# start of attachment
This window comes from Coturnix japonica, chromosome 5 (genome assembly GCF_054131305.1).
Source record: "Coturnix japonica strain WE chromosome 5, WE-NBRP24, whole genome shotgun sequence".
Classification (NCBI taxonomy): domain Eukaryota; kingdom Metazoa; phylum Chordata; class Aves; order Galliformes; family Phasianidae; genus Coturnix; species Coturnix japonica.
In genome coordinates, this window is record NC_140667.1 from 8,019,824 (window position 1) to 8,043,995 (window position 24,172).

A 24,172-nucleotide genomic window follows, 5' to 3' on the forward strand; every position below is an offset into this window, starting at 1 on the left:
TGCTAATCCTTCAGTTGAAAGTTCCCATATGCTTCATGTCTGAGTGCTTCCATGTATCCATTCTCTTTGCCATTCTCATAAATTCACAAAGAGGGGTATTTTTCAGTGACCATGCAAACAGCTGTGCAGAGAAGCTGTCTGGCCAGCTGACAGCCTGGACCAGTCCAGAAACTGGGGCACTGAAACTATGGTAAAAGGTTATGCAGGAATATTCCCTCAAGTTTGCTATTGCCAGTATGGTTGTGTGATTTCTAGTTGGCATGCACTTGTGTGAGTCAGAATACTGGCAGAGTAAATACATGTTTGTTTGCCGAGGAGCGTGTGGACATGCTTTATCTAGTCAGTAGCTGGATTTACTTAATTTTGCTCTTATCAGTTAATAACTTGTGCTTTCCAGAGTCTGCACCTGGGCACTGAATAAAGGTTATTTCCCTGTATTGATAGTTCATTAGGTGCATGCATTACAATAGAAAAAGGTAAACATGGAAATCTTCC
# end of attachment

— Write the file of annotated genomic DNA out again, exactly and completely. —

This window comes from Coturnix japonica, chromosome 5 (genome assembly GCF_054131305.1).
Source record: "Coturnix japonica strain WE chromosome 5, WE-NBRP24, whole genome shotgun sequence".
Classification (NCBI taxonomy): domain Eukaryota; kingdom Metazoa; phylum Chordata; class Aves; order Galliformes; family Phasianidae; genus Coturnix; species Coturnix japonica.
In genome coordinates, this window is record NC_140667.1 from 8,019,824 (window position 1) to 8,043,995 (window position 24,172).

A 24,172-nucleotide genomic window follows, 5' to 3' on the forward strand; every position below is an offset into this window, starting at 1 on the left:
TGCTAATCCTTCAGTTGAAAGTTCCCATATGCTTCATGTCTGAGTGCTTCCATGTATCCATTCTCTTTGCCATTCTCATAAATTCACAAAGAGGGGTATTTTTCAGTGACCATGCAAACAGCTGTGCAGAGAAGCTGTCTGGCCAGCTGACAGCCTGGACCAGTCCAGAAACTGGGGCACTGAAACTATGGTAAAAGGTTATGCAGGAATATTCCCTCAAGTTTGCTATTGCCAGTATGGTTGTGTGATTTCTAGTTGGCATGCACTTGTGTGAGTCAGAATACTGGCAGAGTAAATACATGTTTGTTTGCCGAGGAGCGTGTGGACATGCTTTATCTAGTCAGTAGCTGGATTTACTTAATTTTGCTCTTATCAGTTAATAACTTGTGCTTTCCAGAGTCTGCACCTGGGCACTGAATAAAGGTTATTTCCCTGTATTGATAGTTCATTAGGTGCATGCATTACAATAGAAAAAGGTAAACATGGAAATCTTCC